Manhattan jury reminded of radical imam's fiery speeches
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Radical British Imam Abu Hamza al-Masri made his name as a flame-throwing Islamic preacher two decades ago in London, and his past speechmaking took center stage in closing arguments at his terror trial in federal court in Manhattan Wednesday.
Although he claimed to be a peacemaker during four days on the witness stand, prosecutors said, a long record of jihadist rhetoric showed the intent behind his involvement in a deadly kidnapping, a militant training camp and other terror activities.
"He tried to come across to you as a calm man, accepting of others -- the exact opposite of the man you heard on tapes and videos," said prosecutor Ian McGinley. " . . . The real Abu Hamza is not the man you see in 2014. The real Abu Hamza is the one who said 'killing a Kafir [non-Muslim], you can say it's OK even if there's no reason.' "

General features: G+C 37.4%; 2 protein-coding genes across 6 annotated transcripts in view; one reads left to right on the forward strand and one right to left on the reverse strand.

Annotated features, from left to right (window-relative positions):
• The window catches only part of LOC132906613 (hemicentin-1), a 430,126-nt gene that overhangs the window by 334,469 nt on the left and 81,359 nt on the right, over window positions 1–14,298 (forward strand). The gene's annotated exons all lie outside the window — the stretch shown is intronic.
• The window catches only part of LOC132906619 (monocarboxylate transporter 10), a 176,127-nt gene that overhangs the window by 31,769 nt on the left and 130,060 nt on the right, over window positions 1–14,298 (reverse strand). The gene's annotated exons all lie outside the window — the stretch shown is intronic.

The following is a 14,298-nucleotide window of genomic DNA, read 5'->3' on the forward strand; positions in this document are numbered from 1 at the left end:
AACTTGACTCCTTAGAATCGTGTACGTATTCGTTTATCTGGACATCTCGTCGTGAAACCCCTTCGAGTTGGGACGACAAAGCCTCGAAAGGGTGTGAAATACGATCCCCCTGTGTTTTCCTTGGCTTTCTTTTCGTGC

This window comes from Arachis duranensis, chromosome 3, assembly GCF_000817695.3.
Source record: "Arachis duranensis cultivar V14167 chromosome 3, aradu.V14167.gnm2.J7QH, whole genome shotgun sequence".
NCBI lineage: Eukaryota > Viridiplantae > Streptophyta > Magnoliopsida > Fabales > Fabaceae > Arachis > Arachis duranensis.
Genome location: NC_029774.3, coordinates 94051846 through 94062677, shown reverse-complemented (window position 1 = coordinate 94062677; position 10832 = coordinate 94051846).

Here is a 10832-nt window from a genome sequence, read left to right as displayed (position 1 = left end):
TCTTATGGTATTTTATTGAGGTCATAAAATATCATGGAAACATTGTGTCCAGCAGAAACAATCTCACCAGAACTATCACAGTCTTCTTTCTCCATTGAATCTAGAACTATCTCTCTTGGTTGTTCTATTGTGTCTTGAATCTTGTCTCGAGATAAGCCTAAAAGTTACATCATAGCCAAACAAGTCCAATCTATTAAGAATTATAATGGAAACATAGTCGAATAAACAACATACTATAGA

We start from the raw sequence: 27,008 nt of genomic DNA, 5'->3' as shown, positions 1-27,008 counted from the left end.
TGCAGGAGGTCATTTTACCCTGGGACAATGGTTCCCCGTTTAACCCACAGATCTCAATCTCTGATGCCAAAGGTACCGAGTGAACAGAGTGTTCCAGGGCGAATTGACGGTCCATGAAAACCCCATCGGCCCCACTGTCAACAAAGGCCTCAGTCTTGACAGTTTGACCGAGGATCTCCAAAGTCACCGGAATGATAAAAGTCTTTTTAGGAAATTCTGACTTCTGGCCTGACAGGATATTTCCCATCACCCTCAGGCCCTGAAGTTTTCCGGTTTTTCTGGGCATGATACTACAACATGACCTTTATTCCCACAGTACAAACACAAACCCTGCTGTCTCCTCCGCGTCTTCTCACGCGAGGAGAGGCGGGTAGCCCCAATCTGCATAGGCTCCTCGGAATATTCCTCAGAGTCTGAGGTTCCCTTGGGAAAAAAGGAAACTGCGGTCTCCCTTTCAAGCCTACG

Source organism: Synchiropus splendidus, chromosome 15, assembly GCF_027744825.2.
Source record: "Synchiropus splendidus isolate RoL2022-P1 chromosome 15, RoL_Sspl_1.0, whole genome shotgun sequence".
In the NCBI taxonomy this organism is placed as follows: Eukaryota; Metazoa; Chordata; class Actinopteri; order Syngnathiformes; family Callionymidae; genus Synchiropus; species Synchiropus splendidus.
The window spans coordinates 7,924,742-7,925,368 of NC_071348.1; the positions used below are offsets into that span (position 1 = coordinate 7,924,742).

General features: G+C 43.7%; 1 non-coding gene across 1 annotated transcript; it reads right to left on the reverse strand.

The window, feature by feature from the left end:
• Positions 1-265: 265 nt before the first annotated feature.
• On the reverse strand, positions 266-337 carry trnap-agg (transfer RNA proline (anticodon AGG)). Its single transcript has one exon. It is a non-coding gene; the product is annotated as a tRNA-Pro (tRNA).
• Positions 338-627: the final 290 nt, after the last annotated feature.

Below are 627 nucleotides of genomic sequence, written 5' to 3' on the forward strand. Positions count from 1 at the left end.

But the defense said the government was trying to cover up gaps in the evidence tying Abu Hamza to actual plots by falling back on incendiary -- but legal -- rhetoric that praised Osama bin Laden and espoused a militant view of Islam.
"A lot, if not a majority of the government's case, is his words, not his deeds, his words taken out of context, his words without the correct perspective," said defense lawyer Jeremy Schneider. "This case is about what he did, not what he said in the '80s or '90s."
Abu Hamza, 56, a one-eyed double amputee also known as Mostafa Kamel Mostafa, once attracted worshippers such as shoe-bomber Richard Reid and alleged 19th hijacker Zacarias Moussaoui to London's Finsbury Park mosque with his fiery rhetoric.
Jury deliberations are scheduled to start Thursday on charges that he aided a 1998 tourist kidnapping in Yemen that ended in the death of four hostages, tried to set up a jihad training camp in Oregon and sent acolytes to help al-Qaida and the Taliban. He faces up to life in prison.
He testified that he worked as an advocate for Islamist causes, but never stepped over the line into illegality, and felt remorse when innocents died. McGinley said it was just an act.
"On the witness stand the defendant was trying to sell a version of himself," the prosecutor said. "He's good with words. He knows how to persuade people. Don't buy it."